Journalists are known to get carried away by rhetoric.
Normally (and naturally) they are full of things they want to say about the subjects they track. Also welcome Ezra Klein, Nate Silver and their contemporaries, and the resurgence of explanatory journalism.
Don’t get me wrong – I’m all for explanatory, data driven and investigative writing. Heaven knows we need to demystify complex topics and have nuanced yet conversational writing.
But the Web’s democratic design means everyone today has a voice. And when everyone is talking, it’s hard to find what you are looking for, and more importantly, share what you chance upon.
Brevity is key here. We now have research to prove all good things (and I mean interesting and shareable things) come in small packages. The science behind such research comes from studies of attention spans, though of course you don’t need to be a scientist to know that you cannot make people read or share your content if you put them to sleep.
Recently, legendary newsrooms like the Associate Press and Reuters have instructed their staff to cut the fat – keep stories between 300 and 500 words. Of the many possible reasons for this new rule, two stand out for me:
- Readers do not have the attention span for long stories and are turned off by copies that are too long, and
- News staff fail to exercise the all-important news judgment when stories are overlong and not tightly edited
That is 100% true of any content on the Web. Whether a content marketer, a community manager, an SEO expert, a copywriter or journalist, you need the ability, and the good sense, to know when to stop.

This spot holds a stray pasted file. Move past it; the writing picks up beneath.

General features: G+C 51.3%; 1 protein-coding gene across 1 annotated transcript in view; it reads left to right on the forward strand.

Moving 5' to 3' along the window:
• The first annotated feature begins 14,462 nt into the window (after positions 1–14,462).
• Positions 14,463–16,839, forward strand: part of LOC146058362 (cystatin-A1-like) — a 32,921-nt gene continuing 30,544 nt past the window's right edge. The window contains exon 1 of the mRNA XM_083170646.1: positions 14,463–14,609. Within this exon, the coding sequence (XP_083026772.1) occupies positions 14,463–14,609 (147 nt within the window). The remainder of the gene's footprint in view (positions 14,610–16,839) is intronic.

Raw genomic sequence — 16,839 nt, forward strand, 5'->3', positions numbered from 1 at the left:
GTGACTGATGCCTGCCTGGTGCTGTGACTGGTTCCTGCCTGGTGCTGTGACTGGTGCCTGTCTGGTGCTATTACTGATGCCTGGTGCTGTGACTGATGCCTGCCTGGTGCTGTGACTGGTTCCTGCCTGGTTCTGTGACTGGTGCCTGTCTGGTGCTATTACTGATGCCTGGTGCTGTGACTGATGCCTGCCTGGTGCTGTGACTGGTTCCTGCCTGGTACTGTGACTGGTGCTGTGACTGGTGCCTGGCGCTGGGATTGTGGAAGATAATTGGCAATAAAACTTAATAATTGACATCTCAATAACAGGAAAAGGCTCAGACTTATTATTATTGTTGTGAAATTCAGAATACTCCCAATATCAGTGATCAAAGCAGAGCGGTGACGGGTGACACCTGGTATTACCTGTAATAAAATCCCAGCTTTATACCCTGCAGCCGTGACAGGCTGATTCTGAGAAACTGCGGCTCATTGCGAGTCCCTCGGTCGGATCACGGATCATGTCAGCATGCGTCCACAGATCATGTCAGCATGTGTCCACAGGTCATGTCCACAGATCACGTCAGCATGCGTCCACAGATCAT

Okay I can hear the pushback already – how can I possibly say everything I need to in 300/500 words?
Let me tell you what I’ve learnt.
- Be punchy. Spend 50% of your time writing the headline or that first line if needed. That’s what will net the fish. And the whale.
- Be curious. Read up and speak to others who know the subject well, so there are different perspectives shaping your own opinion. Only when you dig deeper will you write better.
- Get off the net. Online access has opened the floodgates of verbiage. Frame your story in your head, and switch off the WiFi when you sit down to write.
- Try mini-stories, unexpected stories. In the scheme of things today, payment is mostly not by the inch. More words do not mean more cash. Go work for people who understand that and follow that model.
- Write for readers, not the search engine. There’s a difference between thin content and short content. While Google’s Panda update punishes websites with thin content that is full of keywords and SEO writing, it favours short content that is informative, precise and — wait for it — original. So try that.
Bianca Ghose is managing editor, Mediaco for Weber Shandwick India